14: We had come so far from back in August, when some didn’t even know our simplest plays, and we could barely complete a pass. Now we were prepared. It was no longer just going through motions, it was running every play like it was your last. Everyone could see as we sprinted, and put our blood and sweat on to that practice field one more time, that we could win this. We may be gigantic underdogs, but in our mind, we were the ones to be feared. As the second night’s practice came to an end, that same word rang not only through our ears, but into our bodies themselves, “WIN!” It was the final day of practice before we played Charleton, not wanting anyone to get injured it was uppers only. Meaning we did not hit, and only wore shoulder pads, helmets, and sweat pants. A Saturday morning, before the game, it was early, but everyone was awake and sharp. It was walkthrough day, no hitting, just walking through plays slowly, learning the exact holes and motions, and where to go. No one’s mind wandered, everyone was focused on this single moment, making tight cuts, and sharp passes.
15: Play after play, we felt time counting down until Sunday, when we would finally have our chance to prove what our hard work could do. “Bring it in boys.” For the final time before our game, we knelt before our coach, silent, ears open. “Tomorrow is the biggest day of your football careers boys, you will never forget this game. As long as you live you will tell the story, of how you went out there, looking straight into the face of the beast himself, and showed no fear. You will tell your grandkids of the day you made a final stand against your greatest enemy. The day you discovered that impossible was nothing, the day that David defeated Goliath.” With that my senses flashed, my heart was practically beating through my chest, I wanted it to be Sunday, I wanted my shot at Goliath. I wanted to win.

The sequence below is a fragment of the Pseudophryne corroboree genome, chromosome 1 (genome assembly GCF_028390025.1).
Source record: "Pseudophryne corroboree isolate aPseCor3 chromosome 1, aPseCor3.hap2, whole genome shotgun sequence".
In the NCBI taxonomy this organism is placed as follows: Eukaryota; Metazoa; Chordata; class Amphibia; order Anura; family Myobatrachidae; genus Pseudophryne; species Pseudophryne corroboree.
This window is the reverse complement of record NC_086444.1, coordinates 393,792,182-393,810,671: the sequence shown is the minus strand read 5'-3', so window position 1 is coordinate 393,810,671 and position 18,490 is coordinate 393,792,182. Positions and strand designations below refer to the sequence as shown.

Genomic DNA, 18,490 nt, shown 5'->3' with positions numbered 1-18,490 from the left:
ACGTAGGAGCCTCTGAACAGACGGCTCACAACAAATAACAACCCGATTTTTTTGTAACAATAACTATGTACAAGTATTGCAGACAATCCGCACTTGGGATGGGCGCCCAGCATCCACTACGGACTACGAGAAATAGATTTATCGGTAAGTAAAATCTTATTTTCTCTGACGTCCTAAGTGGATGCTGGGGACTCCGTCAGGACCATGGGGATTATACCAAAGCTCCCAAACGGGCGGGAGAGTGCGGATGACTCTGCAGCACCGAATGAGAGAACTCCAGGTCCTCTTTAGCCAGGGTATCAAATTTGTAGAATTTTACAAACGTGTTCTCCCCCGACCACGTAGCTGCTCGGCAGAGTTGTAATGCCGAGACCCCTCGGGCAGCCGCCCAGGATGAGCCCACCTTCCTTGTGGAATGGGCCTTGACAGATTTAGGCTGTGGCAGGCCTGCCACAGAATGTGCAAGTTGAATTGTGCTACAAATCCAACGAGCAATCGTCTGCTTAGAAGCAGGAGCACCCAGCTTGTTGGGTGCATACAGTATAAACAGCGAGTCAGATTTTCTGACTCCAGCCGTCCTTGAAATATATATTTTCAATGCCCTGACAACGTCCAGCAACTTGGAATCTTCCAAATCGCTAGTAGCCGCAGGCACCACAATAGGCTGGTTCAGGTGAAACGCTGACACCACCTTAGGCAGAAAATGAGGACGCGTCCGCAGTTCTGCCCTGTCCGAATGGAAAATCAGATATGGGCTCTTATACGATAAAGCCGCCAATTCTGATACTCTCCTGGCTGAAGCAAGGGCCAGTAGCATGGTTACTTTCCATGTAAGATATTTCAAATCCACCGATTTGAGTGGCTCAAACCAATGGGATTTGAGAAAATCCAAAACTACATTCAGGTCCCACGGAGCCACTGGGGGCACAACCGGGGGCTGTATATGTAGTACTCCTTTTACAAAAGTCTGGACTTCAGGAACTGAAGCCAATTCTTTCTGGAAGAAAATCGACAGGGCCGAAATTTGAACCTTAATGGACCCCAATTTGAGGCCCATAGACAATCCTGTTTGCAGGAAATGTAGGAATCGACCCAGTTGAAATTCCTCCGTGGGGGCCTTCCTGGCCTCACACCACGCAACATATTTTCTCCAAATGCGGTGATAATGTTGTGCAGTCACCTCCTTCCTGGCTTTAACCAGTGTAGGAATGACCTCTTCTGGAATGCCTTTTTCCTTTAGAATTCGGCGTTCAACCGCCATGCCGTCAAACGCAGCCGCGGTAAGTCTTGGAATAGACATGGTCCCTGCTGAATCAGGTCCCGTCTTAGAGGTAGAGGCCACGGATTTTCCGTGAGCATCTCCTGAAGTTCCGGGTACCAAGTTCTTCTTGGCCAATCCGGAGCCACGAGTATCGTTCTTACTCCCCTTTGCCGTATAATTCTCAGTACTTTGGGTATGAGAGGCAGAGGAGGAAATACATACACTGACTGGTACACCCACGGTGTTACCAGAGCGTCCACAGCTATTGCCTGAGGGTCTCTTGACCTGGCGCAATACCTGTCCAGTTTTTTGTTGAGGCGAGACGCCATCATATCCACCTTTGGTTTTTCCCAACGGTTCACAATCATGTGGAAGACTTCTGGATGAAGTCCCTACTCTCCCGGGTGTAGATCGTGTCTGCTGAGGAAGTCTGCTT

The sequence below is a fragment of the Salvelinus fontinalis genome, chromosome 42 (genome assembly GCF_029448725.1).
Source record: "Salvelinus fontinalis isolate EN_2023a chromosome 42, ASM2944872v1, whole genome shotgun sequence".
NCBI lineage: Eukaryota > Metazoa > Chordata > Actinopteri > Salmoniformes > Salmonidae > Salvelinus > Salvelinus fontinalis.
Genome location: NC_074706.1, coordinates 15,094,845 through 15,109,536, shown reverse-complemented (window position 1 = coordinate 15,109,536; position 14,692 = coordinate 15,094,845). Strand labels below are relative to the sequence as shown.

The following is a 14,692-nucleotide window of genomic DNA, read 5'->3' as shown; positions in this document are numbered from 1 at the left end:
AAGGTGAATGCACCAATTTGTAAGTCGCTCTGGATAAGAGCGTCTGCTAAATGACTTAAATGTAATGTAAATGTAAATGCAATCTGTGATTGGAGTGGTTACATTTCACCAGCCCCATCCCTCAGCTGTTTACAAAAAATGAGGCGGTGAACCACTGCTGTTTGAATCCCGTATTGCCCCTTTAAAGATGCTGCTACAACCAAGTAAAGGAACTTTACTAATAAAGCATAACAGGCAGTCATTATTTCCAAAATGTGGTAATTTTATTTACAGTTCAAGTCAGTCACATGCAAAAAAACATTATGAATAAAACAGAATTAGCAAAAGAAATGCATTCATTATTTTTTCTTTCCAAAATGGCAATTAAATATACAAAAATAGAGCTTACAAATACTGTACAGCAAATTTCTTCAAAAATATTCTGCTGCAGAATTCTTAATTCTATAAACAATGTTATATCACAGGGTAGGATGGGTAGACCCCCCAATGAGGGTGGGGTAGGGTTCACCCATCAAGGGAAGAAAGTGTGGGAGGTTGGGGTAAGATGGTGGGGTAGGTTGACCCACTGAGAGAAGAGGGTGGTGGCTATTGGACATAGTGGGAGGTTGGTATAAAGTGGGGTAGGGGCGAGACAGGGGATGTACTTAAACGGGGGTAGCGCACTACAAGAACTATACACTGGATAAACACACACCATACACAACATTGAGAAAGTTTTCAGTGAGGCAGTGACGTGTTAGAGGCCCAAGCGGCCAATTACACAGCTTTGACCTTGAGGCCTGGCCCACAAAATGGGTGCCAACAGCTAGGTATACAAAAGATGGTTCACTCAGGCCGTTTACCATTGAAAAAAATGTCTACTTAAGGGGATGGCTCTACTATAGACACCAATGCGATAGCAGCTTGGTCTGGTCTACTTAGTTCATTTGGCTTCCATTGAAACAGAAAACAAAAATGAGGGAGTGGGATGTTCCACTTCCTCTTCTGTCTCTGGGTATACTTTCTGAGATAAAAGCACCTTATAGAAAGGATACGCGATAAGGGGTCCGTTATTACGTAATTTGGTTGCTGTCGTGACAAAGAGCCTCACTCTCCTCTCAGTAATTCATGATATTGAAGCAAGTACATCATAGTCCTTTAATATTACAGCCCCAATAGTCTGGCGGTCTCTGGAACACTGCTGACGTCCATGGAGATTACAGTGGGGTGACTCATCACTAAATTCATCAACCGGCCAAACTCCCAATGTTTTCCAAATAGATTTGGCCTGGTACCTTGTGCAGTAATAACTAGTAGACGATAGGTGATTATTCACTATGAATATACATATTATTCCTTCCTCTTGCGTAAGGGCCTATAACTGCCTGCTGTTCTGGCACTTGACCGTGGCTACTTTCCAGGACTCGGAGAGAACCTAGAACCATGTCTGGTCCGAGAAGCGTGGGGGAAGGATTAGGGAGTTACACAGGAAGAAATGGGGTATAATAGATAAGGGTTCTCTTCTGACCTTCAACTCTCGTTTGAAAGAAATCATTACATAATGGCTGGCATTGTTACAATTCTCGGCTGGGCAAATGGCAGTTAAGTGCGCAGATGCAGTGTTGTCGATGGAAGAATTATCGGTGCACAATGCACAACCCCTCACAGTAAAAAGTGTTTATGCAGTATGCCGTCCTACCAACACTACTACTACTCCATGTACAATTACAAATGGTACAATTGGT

16: David vs. Goliath My journey is not a Greek myth, it did not take years to complete, and no dragons were defeated to complete it, but to me it has taught me more than any myth could. The journey began in August when the first team meeting was held, our coach told us, "This is the year boys, the year we win it all, and to get there we have to take down Charleton." Charleton was a powerhouse football team, they had not lost a single game in over three seasons and had won three straight superbowls. It was today that my journey to end this streak began. From training camp, through the season, to that final game, my journey began. It was the first of August and time for another Nashoba Chieftain American Youth football season. We ran sprints non-stop, agility drills, strength drills, pushups, situps, you name it. We sweat and worked hard our coaches preaching the entire time, "This is where we win the superbowl boys, right on this practice field."